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From Alberto Cordioli <cordioli.albe...@gmail.com>
Subject Re: GroupingComparator
Date Tue, 16 Oct 2012 09:45:52 GMT
Yes, I know that keeping an in-memory collection ins't a good idea.
The problem is that I need to perform a join, so there is no other
possibilities! :(

Cheers,
Alberto

On 16 October 2012 11:08, Dave Beech <dbeech@apache.org> wrote:
> Great! Glad the problem is solved.
>
> You're right - the object returned by iterator.next() is re-used too.
> So yes, you would need to clone in this case and you'd have no choice
> but to create new objects.
>
> Please be sure though that you really do need to store values in a
> list to do what you're trying to do. Keeping an in-memory collection
> might not be very scalable. Obviously, if you've got loads of RAM or
> not a lot of data (or both), then that's fine! Just something else to
> think about...
>
> Cheers,
> Dave
>
> On 16 October 2012 09:42, Alberto Cordioli <cordioli.alberto@gmail.com> wrote:
>> Thanks Dave.
>> You solved my problem. Just a little question about your tip:
>> I suppose also the value returned by iterator.next() is re-used.
>> So if want to store some values of the Iterable list in the reducer, I
>> should create a List and put cloned objects inside it.
>> In this case there is no possibility to avoid the "new" operator, right?
>>
>>
>>
>> On 15 October 2012 22:49, Dave Beech <dbeech@apache.org> wrote:
>>> Well, if all you need is the tag (the 1 or 2), why not just use a Text
>>> or IntWritable instance variable. You wouldn't need to clone the whole
>>> key.
>>>
>>> Then, instead of tag = key.getSecondField() you'd say
>>> tag.set(key.getSecondField().get());
>>> I don't know what type of object tag is (if it's Text you'll say
>>> toString() rather than get()), but you see what I mean.
>>>
>>> Also - just a tip - try to avoid creating new objects wherever
>>> possible. You'll get better performance if you create one Text object
>>> as an instance variable and re-use it by setting the value instead of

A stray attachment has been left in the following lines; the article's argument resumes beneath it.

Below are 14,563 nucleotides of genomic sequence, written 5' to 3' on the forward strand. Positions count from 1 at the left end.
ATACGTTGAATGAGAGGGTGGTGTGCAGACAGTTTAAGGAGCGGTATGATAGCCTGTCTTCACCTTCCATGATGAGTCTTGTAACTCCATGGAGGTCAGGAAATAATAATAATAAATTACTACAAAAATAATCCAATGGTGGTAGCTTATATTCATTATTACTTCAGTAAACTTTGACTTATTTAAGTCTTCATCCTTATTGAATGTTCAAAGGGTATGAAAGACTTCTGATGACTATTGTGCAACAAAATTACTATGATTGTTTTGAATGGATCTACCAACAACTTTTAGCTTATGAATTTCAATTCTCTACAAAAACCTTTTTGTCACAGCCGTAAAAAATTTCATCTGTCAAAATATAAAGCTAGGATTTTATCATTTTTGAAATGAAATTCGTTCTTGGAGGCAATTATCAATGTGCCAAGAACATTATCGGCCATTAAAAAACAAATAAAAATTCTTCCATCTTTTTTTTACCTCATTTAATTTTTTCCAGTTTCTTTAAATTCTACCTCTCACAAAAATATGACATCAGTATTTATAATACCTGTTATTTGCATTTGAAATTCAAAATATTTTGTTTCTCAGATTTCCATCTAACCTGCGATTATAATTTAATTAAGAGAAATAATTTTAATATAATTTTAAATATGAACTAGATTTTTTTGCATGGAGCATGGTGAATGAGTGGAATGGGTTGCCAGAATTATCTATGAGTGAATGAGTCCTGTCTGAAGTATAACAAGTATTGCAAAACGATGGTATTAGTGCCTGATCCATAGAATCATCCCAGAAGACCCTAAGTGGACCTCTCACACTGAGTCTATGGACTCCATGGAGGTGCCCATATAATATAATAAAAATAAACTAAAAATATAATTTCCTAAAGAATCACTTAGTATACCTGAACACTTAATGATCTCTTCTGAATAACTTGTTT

>>> calling new Text("") on every output.
>>>
>>> Thanks,
>>> Dave
>>>
>>> On 15 October 2012 21:39, Alberto Cordioli <cordioli.alberto@gmail.com>
wrote:
>>>> Hi Dave,
>>>>
>>>> thanks for your reply. Now it's more clear; in fact the code that I
>>>> wrote is inspired to the old api, where the behavior is another.
>>>> So, how can I achieve the same behavior as the old api? I need the
>>>> second field of the first key object to stay the same among the
>>>> iterations, in order to compare it with other objects. Do I have to
>>>> clone the object?
>>>>
>>>>
>>>> Thanks.
>>>>
>>>> On 15 October 2012 21:27, Dave Beech <dbeech@apache.org> wrote:
>>>>> Hi Alberto
>>>>>
>>>>> The iterator you are looping over in your reduce method isn't a
>>>>> self-contained list of values. What's actually happening is that
>>>>> you're iterating through *part* of the sorted key/value set that was
>>>>> sent to that reduce node, and it is the grouping comparator that
>>>>> decides when to break that loop and call reduce again on the next key.
>>>>>
>>>>> Moreover, the "key" object is re-used. So, as you're iterating through
>>>>> the values, what's actually happening is this pointer to the
>>>>> associated key data moves with it - and you're seeing it change.
>>>>>
>>>>> This only happens in the new "mapreduce" API - in the older "mapred"
>>>>> API you get the first key, and it appears to stay the same during the
>>>>> loop.
>>>>>
>>>>> It's sometimes useful behaviour, but it's confusing how the two APIs
>>>>> don't act the same.
>>>>>
>>>>> Hope that helps,
>>>>> Dave
>>>>>
>>>>> On 15 October 2012 20:11, Alberto Cordioli <cordioli.alberto@gmail.com>
wrote:
>>>>>> Hi all,
>>>>>>
>>>>>> a very strange thing is happening with my hadoop program.
>>>>>> My map simply emits tuples with a custom object as key (which
>>>>>> implement WritableComparable).
>>>>>> The object is made of 2 fields, and I implement my partitioner and
>>>>>> groupingclass in such a way that only the first field is taken into
>>>>>> account.
>>>>>> The second field is just a tag and could be 1 or 2.
>>>>>>
>>>>>> This is the reducer's snippet:
>>>>>>
>>>>>> tag = key.getSecondField();
>>>>>> Iterator it1 = values.iterator();
>>>>>> while(it1.hasNext()){
>>>>>>         it1.next();
>>>>>>         collector.emit(new Text("dummy"), tag);
>>>>>> }
>>>>>>
>>>>>> I would expect in my output all the lines with:
>>>>>> dummy       1
>>>>>> ...
>>>>>> dummy       1
>>>>>>
>>>>>> but actually the value of tag changes in time and I obtain this type
of output:
>>>>>>
>>>>>> dummy    1
>>>>>> ...
>>>>>> dummy    1
>>>>>> dummy    2
>>>>>> ...
>>>>>> dummy    2
>>>>>>
>>>>>>
>>>>>> Someone could explain me way, please?
>>>>>>
>>>>>>
>>>>>> Thanks.
>>>>>>
>>>>>>
>>>>>>
>>>>>>
>>>>>>
>>>>>> --
>>>>>> Alberto Cordioli
>>>>
>>>>
>>>>
>>>> --
>>>> Alberto Cordioli
>>
>>
>>
>> --
>> Alberto Cordioli



-- 
Alberto Cordioli

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